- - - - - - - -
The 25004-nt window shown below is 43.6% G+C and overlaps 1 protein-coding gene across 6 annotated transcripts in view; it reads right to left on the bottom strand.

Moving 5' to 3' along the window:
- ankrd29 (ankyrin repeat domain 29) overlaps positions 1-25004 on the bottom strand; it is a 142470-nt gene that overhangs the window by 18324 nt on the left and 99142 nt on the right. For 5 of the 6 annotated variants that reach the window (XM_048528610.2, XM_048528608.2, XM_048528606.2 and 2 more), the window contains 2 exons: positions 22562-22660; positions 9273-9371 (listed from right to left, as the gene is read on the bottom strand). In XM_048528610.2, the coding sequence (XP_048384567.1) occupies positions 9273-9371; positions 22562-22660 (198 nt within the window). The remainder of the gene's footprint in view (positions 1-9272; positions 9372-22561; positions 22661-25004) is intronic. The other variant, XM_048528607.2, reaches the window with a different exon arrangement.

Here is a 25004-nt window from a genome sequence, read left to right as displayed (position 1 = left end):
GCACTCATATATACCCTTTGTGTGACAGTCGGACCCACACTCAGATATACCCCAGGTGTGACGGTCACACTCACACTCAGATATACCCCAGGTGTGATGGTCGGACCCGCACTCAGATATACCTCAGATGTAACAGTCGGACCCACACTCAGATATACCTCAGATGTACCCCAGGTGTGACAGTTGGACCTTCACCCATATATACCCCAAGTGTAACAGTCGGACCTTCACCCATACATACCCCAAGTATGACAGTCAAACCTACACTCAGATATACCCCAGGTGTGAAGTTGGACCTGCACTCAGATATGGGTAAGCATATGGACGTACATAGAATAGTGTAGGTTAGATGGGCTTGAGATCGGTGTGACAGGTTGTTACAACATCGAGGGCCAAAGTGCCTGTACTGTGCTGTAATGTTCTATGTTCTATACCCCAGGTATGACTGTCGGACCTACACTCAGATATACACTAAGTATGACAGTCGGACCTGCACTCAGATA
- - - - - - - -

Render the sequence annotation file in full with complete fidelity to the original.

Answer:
The 25004-nt window shown below is 43.6% G+C and overlaps 1 protein-coding gene across 6 annotated transcripts in view; it reads right to left on the bottom strand.

Moving 5' to 3' along the window:
- ankrd29 (ankyrin repeat domain 29) overlaps positions 1-25004 on the bottom strand; it is a 142470-nt gene that overhangs the window by 18324 nt on the left and 99142 nt on the right. For 5 of the 6 annotated variants that reach the window (XM_048528610.2, XM_048528608.2, XM_048528606.2 and 2 more), the window contains 2 exons: positions 22562-22660; positions 9273-9371 (listed from right to left, as the gene is read on the bottom strand). In XM_048528610.2, the coding sequence (XP_048384567.1) occupies positions 9273-9371; positions 22562-22660 (198 nt within the window). The remainder of the gene's footprint in view (positions 1-9272; positions 9372-22561; positions 22661-25004) is intronic. The other variant, XM_048528607.2, reaches the window with a different exon arrangement.

Here is a 25004-nt window from a genome sequence, read left to right as displayed (position 1 = left end):
GCACTCATATATACCCTTTGTGTGACAGTCGGACCCACACTCAGATATACCCCAGGTGTGACGGTCACACTCACACTCAGATATACCCCAGGTGTGATGGTCGGACCCGCACTCAGATATACCTCAGATGTAACAGTCGGACCCACACTCAGATATACCTCAGATGTACCCCAGGTGTGACAGTTGGACCTTCACCCATATATACCCCAAGTGTAACAGTCGGACCTTCACCCATACATACCCCAAGTATGACAGTCAAACCTACACTCAGATATACCCCAGGTGTGAAGTTGGACCTGCACTCAGATATGGGTAAGCATATGGACGTACATAGAATAGTGTAGGTTAGATGGGCTTGAGATCGGTGTGACAGGTTGTTACAACATCGAGGGCCAAAGTGCCTGTACTGTGCTGTAATGTTCTATGTTCTATACCCCAGGTATGACTGTCGGACCTACACTCAGATATACACTAAGTATGACAGTCGGACCTGCACTCAGATA